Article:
Siding with the Golden State Warriors, a federal judge has dismissed a lawsuit alleging that the team's mobile app violated the wiretap law by eavesdropping on users.
U.S. District Court Judge Jeffrey White also dismissed wiretap allegations against app developer YinzCam and beacon technology company Signal360.
White's decision, issued late Monday, stems from a class-action complaint filed last September by New York resident LaTisha Satchell. She alleged that the Warriors' mobile app turns on devices' microphones, and then records conversations and other audio whenever it's running, even if people aren't actively using the app. Satchell, who said she used the app from April through July of 2016, accused the Warriors, YinzCam and Signal360 of violating the wiretap law by intercepting and using her private conversations without consent.
The app sends offers to fans when they pass concession stands, and notifies users about the possibility of seat upgrades at the team's home stadium in Oakland, California. To accomplish this, the app tracks users' physical locations via beacons, which transmit out audio signals that are picked up by phones' microphones, according to Satchell's complaint.
Last month, the Warriors, Signal360, and YinzCam asked U.S. District Court Judge Jeffrey White in Oakland to dismiss the complaint, arguing that the app doesn't violate the federal wiretap law.
White said in his ruling that Satchell's complaint didn't support a wiretapping claim against the Warriors, YinzCam or Signal360 for several reasons, including that she didn't allege sufficient facts to show her conversations were "intercepted" or "used" by the companies.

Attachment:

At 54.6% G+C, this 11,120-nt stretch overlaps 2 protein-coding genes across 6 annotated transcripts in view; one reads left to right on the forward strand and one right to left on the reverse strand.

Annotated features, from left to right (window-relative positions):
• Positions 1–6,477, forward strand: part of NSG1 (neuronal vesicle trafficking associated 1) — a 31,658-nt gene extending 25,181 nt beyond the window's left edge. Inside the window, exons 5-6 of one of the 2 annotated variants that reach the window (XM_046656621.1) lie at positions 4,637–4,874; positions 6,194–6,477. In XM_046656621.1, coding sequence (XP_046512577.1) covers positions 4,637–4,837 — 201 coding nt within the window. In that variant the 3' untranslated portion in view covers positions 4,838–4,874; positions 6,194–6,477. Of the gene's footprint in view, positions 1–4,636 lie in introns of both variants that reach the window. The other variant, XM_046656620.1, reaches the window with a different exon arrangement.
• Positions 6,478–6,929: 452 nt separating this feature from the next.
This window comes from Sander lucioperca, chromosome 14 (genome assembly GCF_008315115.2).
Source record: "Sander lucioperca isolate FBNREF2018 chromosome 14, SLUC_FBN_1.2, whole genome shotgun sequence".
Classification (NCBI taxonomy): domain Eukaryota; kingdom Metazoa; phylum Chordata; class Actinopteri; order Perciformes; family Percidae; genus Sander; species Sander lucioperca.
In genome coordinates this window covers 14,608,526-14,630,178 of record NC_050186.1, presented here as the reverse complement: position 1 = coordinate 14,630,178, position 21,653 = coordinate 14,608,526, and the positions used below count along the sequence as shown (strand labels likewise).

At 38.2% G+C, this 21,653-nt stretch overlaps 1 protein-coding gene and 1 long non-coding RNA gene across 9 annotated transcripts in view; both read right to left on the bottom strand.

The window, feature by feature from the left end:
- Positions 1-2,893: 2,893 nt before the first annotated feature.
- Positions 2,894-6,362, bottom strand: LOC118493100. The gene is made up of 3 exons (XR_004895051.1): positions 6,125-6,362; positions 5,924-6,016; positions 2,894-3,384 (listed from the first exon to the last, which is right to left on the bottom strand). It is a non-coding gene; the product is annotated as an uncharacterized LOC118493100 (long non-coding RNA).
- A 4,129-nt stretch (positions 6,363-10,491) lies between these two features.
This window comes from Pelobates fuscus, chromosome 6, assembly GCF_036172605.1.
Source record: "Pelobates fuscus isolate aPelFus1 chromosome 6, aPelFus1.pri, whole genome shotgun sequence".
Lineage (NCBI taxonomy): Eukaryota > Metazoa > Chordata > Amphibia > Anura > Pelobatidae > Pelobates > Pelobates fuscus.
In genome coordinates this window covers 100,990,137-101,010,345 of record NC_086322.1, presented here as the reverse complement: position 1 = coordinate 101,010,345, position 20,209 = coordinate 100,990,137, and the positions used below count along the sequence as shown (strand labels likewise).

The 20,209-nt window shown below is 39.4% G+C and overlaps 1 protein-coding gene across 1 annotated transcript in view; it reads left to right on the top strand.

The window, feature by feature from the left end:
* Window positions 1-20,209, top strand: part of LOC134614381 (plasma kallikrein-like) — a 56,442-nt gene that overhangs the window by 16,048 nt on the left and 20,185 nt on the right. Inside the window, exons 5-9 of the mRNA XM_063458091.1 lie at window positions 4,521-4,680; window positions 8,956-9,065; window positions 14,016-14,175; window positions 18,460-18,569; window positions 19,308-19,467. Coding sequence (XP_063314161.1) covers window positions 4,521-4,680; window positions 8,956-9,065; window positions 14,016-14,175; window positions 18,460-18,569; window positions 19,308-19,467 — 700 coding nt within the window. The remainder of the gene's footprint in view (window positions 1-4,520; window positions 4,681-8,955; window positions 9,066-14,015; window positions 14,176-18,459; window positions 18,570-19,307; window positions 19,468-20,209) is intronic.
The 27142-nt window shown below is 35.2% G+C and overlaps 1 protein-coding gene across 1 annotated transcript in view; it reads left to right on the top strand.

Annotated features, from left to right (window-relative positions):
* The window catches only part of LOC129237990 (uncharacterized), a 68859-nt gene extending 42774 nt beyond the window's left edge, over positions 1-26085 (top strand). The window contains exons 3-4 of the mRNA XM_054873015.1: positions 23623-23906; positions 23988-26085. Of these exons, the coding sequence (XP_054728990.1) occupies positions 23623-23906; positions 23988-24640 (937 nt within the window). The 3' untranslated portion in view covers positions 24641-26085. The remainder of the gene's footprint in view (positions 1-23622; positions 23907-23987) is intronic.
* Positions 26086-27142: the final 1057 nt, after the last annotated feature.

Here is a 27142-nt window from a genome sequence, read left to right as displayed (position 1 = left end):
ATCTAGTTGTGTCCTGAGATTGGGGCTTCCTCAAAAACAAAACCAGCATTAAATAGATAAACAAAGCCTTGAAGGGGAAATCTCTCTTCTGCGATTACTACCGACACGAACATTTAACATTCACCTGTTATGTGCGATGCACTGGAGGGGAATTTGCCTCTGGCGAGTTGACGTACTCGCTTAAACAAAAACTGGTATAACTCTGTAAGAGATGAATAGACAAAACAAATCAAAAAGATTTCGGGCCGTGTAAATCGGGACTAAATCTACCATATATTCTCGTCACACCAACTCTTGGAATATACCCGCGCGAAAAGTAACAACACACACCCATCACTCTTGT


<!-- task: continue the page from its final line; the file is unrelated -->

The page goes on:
Although Satchell alleged that she carried the phone with her while having private conversations, she didn't offer specifics in her complaint, according to White.
Also, she didn't detail how the Warriors, YinzCam or Signal360 used any conversations they allegedly captured, White wrote.
"There are no allegations that plaintiff was speaking to someone, privately, about a particular topic while the app was running and she suddenly received an advertisement about that topic," White wrote in the 15-page ruling.
White's decision is "without prejudice," meaning that Satchell can revise her complaint and try again.
But the opinion presents some hurdles for Satchell's lawyers, according to Santa Clara University law professor Eric Goldman. He says the ruling appears to require Satchell to offer at least some details about specific conversations she had when the app was running. But that requirement for specificity could make it harder for her to proceed with a class-action, where contested issues are supposed to be decided on a classwide basis.
"This opinion boxes in this lawsuit," Goldman says. "It leaves the plaintiffs little room to navigate."